WHENEVER you Google something using the English language and find that Uganda is on top of the list, you are either extremely pleased or deeply concerned.
The most basic explanation of the way search engines like Google work indicates that the top site listed would be the one most visited by internet users or referred to by other sites.
As at June 30, 2017, the site http://www.internetworldstats.com did not list Uganda among the the top twenty countries in internet usage or penetration. The top four are China (738 million users), India (462 million), the United States of America (326 million) and Brazil (211 million).
So for Uganda to come top when one searches for ‘Anti Pornography Machine’ or ‘Pornography Detection Machine’ makes the ordinary mind believe that we might be the only country in the world that have ever used those words in that specific combination.
Until recently, pornography was the biggest activity on the internet; it is a multibillion dollar industry where, one site reckons, “every second over US$3,000 dollars are spent online alone and almost 30,000 people log in” – per second. None of those 30,000 people appears to have ever heard of this ‘Anti Pornography Machine’ or ‘Pornography Detection Machine’ before before Uganda mentioned it some time last year.
That first time we heard the words put together, laughter and ridicule ensued but mostly from within these borders of ours. Many online Ugandans took up digital whips and flayed the honourable Minister for Ethics and Integrity, Fr. Simon Lokodo.
So this week when the Pornography Control Committee was launched along with assurances that the ‘Anti Pornography Machine’ or ‘Pornography Detection Machine’ would soon be brought into the country to “detect pornography”, I knew we would be nationally distracted.
No – Watch This Video: https://www.youtube.com/watch?v=mTmolw6QDvU
I am sad to have joined the fray, but glad that my issue is not to do with the cost of the said ‘Anti-Pornography/Porn-Detection Machine’, or even Pornography itself. I am not even questioning our national seriousness, considering that in August LAST YEAR (2016) the media quoted Fr. Simon Lokodo promising that the ‘Anti Pornography/Pornography Detection Machine’ would be in the country by September LAST YEAR (2016). SERIOUSLY! READ THIS:
Sure, if the machine costs Ushs2billion then we must certainly re-assess our national priorities and justify expenditure accordingly. If the cost of running the ‘machine’ additionally involves increasing the number of employees in public service then, again, perhaps we could think about increasing the number of employees who are going to increase national production first, after which the increased production would pay for anti-pornography activities.
And of course pornography as an issue needs to be tackled.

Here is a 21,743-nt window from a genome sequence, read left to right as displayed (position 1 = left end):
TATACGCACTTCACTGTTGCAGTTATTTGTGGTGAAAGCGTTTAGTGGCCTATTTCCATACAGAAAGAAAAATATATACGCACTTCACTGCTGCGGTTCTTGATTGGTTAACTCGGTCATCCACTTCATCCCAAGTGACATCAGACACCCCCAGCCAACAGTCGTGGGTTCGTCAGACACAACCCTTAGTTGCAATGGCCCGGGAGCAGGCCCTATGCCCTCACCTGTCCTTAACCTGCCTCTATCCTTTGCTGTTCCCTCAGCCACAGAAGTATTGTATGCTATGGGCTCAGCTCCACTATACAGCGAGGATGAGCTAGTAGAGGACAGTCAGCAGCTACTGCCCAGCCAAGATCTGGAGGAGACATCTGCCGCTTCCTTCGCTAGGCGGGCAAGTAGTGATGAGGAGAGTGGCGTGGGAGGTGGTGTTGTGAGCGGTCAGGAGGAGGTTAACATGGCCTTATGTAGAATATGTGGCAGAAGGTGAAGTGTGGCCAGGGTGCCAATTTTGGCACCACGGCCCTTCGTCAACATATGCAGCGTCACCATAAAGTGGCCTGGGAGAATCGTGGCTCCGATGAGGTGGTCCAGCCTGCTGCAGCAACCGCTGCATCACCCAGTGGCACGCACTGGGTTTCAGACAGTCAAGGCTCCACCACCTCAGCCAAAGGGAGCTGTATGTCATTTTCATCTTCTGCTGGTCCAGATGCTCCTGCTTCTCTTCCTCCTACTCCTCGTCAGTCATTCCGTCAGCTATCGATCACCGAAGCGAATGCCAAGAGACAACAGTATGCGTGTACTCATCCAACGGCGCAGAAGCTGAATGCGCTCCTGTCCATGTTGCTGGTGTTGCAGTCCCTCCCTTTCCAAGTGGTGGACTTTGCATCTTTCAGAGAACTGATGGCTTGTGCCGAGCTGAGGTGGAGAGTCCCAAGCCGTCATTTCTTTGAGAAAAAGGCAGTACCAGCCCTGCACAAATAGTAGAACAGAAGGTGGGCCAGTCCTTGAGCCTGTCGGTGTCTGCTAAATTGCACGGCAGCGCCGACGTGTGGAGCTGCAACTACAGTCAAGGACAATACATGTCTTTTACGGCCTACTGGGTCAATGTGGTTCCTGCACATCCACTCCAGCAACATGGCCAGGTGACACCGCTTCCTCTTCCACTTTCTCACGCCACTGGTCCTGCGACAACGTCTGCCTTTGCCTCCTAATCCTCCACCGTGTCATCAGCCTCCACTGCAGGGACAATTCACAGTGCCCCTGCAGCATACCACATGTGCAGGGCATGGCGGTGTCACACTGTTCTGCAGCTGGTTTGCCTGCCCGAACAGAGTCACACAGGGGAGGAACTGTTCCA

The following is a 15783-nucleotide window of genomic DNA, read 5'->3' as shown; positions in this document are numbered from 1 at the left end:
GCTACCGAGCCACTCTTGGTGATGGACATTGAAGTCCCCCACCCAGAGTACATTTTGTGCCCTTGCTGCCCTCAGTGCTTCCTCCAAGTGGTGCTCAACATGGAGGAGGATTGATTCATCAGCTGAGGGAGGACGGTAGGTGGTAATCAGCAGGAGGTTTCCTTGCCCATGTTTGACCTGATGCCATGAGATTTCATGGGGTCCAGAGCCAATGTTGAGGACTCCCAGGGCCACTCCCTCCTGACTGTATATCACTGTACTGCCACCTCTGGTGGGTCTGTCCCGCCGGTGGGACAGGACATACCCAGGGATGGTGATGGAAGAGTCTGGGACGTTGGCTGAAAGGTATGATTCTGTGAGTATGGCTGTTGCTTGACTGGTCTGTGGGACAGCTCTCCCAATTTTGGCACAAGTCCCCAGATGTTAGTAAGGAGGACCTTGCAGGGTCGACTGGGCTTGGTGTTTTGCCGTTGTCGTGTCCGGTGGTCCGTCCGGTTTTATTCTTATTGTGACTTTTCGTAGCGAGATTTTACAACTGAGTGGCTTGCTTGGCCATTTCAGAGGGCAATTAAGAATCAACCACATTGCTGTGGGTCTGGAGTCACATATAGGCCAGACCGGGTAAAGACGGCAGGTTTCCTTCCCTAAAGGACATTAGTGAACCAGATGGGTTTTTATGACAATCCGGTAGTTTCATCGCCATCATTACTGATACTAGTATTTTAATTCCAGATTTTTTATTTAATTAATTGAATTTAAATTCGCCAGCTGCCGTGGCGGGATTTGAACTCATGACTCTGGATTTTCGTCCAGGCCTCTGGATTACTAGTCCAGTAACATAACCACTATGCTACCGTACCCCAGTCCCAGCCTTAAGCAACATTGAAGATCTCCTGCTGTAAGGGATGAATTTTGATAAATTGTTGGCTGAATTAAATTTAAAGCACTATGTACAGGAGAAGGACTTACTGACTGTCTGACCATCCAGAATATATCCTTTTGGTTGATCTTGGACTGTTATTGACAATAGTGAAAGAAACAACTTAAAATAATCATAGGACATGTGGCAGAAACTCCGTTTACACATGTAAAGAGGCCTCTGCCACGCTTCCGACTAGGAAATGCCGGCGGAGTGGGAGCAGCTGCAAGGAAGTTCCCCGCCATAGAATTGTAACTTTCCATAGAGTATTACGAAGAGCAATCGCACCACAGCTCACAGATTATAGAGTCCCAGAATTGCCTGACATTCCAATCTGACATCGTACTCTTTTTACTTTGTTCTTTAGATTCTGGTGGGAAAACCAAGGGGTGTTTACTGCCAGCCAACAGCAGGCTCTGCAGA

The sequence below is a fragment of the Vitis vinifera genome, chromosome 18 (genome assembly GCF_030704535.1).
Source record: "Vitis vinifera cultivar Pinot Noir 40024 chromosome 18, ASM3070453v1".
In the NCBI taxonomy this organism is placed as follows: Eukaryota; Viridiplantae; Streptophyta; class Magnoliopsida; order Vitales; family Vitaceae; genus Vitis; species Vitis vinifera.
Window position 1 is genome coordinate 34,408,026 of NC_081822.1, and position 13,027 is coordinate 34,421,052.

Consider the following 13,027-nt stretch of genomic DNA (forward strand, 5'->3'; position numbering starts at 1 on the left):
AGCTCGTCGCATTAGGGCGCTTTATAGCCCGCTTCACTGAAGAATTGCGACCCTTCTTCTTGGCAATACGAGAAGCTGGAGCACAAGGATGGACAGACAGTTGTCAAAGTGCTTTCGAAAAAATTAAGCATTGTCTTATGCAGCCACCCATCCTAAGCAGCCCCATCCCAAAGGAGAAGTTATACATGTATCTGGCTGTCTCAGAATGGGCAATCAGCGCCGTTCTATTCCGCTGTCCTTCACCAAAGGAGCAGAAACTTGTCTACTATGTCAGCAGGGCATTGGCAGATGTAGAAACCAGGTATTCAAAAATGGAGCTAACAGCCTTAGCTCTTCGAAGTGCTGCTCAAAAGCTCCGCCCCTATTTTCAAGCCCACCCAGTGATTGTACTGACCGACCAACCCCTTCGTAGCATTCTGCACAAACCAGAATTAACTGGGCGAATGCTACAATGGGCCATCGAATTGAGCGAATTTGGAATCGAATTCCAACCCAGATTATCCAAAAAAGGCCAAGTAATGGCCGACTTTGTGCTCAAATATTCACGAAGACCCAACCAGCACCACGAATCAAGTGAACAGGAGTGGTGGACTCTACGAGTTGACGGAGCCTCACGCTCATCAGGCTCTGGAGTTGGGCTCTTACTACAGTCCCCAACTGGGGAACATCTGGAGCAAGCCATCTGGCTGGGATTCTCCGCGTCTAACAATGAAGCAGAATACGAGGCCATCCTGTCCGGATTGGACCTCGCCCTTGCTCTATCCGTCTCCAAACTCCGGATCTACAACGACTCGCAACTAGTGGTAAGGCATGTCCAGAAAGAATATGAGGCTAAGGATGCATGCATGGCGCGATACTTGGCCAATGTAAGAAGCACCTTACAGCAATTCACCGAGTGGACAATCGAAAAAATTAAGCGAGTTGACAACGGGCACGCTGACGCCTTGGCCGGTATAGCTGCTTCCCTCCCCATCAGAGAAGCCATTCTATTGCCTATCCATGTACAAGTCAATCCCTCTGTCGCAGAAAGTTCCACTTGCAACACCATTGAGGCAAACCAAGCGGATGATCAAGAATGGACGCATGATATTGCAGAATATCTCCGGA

I simply got stuck at the lack of reference anywhere else in the world to this ‘Anti-Pornography/Porn-Detection Machine’.
Going back online to keep Uganda’s numbers up, I checked again and again for what this machine might be, and found that it is still only mentioned in reference to Uganda and Fr. Simon Lokodo’s announcements.
I asked some well-placed people at a couple of agencies about this machine and they were nonplussed, amid laughter.
But I won’t join them in laughter or dismay at the Ministerial pronouncement; instead, I wonder about all the journalists who went ahead and wrote out the phrases above without questioning, and all the educated people who have been chattering about an ‘Anti-Pornography/Porn-Detection Machine’.
What would a machine of this nature look like? Where would it be installed – in the centre of Uganda where it would emit or suck in pornography waves then report to the main Anti-Pornography office? Or on the back of a truck or a bus which would then be driven round the country?
Is it like a mounted gun turret that the Anti-Pornography Controller will swivel round the country? Does it hover overhead and scan onto the rest of the country like a drone would?
Does it run on solar power or ordinary electricity? Does it get plugged into computers and laptops or get mounted onto transmission masts?
Will it ping all 18 million mobile phones periodically and alert the nearest policeman when an item of pornography leaves or lands onto a phone or computer?
You know how WhatsApp shows two blue ticks when you open and read a message? Will the machine do the same or will your receipt of pornographic material be criminal on its own? And if the latter, will the machine be capable of telling when a malicious person sends you pornography to set you up or will that come after you go through the legal processes and are standing before the judicial officers involved?
So many questions, yet there is so little time. See, like many of you out there I use WhatsApp and belong to a number of WhatsApp groups where the regulation of material shared is not often tight enough.
I am off to delete everything that the ‘Anti-Pornography/Porn-Detection Machine’ might find there, should it arrive soon. That may or may not include images from the recent regional Miss Tourism events or those from a site promoting eco-tourism in Karamoja.